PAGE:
Member MYVISTA is going to donate his computer to charity but doesn't want to leave any information on it for others to recover. While many people may think that a basic reformat will do the job, some say it won't ensure that your personal data stays safe. So do you have any advice for our member to make certain that his personal data is completely deleted? If you do have suggestions, join us and find out what the best practices are for covering up your tracks on your computer.
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Is there ever a right time to buy a computer?
Member arrow_0042000 is unable to make up his mind whether he should buy a computer right now or wait a little bit longer so that he may get a better and more advanced computer--with the concern that it will be obsolete in a year or two. With that said, is there really a right time to buy a computer? Or would he just be waiting and waiting? If you have some advice for this member, he'd like to hear from you.
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Watch out for the Nigerian inheritance scam!
The world-famous Nigerian inheritance e-mail scams may be old, but they are still circulating--some unsuspecting people are still falling for it. So to better educate everyone, tell us how you determine what is a scam and and what is not when this type of e-mail comes your way. And if you have ever been coaxed into an e-mail scam, please share your experience with us so that we can all learn from it.
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Need an alternative to Dell for our
Member printnmail has been using Dell for many years, but after some unsatisfactory experiences with the company's support, he has decided to move on to other vendors. However, he's been out of hardware shopping for so long that he needs your help. Who can you recommend to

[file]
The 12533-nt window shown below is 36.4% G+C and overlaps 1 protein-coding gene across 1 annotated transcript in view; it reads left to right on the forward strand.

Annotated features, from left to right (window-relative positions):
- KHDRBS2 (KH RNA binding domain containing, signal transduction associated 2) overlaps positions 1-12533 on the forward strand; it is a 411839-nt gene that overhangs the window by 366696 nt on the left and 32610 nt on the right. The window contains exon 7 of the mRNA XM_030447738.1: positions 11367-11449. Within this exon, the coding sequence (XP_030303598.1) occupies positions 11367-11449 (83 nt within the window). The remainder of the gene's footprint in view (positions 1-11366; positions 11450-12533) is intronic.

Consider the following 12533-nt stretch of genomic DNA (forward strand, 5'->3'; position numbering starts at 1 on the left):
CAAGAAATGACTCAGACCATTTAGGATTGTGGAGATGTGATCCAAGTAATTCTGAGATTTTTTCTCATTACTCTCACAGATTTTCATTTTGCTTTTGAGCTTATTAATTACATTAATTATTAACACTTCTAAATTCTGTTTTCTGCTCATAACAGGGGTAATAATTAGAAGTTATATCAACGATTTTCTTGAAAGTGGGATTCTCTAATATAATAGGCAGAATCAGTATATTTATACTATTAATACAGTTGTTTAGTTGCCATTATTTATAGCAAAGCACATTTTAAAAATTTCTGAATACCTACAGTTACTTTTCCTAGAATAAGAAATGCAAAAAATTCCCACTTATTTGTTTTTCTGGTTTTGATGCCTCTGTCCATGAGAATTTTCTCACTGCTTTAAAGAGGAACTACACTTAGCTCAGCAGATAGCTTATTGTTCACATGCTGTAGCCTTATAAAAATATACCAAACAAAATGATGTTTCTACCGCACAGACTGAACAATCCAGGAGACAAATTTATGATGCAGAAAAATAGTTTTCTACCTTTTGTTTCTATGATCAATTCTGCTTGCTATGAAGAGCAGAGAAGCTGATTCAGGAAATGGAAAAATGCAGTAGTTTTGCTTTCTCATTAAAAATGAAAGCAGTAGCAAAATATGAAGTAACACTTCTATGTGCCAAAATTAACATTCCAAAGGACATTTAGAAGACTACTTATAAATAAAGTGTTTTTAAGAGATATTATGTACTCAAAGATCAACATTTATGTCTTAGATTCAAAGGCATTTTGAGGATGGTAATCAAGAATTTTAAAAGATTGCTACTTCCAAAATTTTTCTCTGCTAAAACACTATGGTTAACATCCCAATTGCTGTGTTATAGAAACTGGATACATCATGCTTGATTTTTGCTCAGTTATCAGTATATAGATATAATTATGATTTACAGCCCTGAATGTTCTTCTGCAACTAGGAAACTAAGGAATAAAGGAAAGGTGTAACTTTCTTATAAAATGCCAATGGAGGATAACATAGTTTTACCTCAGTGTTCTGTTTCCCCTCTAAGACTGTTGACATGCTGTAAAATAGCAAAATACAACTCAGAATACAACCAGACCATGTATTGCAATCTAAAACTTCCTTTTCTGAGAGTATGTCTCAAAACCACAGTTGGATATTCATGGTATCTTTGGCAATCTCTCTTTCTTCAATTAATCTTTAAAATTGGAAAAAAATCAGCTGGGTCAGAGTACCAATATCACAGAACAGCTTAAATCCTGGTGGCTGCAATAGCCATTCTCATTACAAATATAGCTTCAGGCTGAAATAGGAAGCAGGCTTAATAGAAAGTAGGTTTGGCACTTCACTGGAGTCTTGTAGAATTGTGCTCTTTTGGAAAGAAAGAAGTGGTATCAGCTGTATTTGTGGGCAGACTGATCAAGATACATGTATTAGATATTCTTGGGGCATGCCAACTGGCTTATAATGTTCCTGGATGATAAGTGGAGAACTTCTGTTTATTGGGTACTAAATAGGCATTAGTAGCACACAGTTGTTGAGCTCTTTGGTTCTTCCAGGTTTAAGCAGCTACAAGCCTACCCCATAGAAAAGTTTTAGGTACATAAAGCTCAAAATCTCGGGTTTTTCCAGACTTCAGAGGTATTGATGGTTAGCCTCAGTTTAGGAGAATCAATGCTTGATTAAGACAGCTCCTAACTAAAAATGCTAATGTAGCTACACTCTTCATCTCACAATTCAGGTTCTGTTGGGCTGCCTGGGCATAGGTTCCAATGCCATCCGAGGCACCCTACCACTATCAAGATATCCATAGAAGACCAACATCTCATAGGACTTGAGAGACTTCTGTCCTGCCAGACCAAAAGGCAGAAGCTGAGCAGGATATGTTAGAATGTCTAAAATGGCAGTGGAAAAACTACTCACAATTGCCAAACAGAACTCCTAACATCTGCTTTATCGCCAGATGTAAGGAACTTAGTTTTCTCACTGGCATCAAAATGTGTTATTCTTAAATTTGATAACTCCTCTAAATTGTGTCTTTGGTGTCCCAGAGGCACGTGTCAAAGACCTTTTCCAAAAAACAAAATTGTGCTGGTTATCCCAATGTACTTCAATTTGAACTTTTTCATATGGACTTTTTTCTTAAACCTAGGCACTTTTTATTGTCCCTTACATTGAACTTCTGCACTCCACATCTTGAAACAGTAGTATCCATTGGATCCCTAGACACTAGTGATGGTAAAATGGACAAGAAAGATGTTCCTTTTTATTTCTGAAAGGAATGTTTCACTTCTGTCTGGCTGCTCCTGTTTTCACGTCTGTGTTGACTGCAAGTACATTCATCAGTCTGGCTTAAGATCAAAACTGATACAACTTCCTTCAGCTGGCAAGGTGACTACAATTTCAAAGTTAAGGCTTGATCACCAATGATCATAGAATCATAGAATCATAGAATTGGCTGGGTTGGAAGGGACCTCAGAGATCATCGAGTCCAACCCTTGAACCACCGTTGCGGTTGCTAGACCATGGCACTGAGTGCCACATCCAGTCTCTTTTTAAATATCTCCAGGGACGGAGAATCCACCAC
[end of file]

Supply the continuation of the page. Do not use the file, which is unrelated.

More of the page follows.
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Mac nugget: iMac G5 spontaneous restart
You hear about PC spontaneous rebooting a lot in the forums, but you don't hear about Macs doing the same. Here, member arrow_0042000 has a iMac G5 that randomly reboots itself, and he's having a hard time finding out why. Do you have any suggestions about where he can start looking for the culprit?
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Check out next week's question:
Hi! I've just retired and have much more time on my hands, so I'm trying something new. I'm fairly new to all this computer and Internet stuff, and I hear a lot about instant messaging as a great way to keep in touch with friends and family and to meet new people. How is this different from e-mail? Is it safe? What are the risks involved in using messaging programs? What are the best ones? Are they all free? If I decide to get one, I'd like to know my options before choosing. Thanks for any advice!
Julie K. of Roanoke, Virginia
If you have the answer,
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Location: Indianapolis, Indiana
January 31, 2006
|About me: About me: I'm a computer/IT guy in the Indianapolis area. When I'm not on the road doing computer stuff (or helping family & friends ...(read more)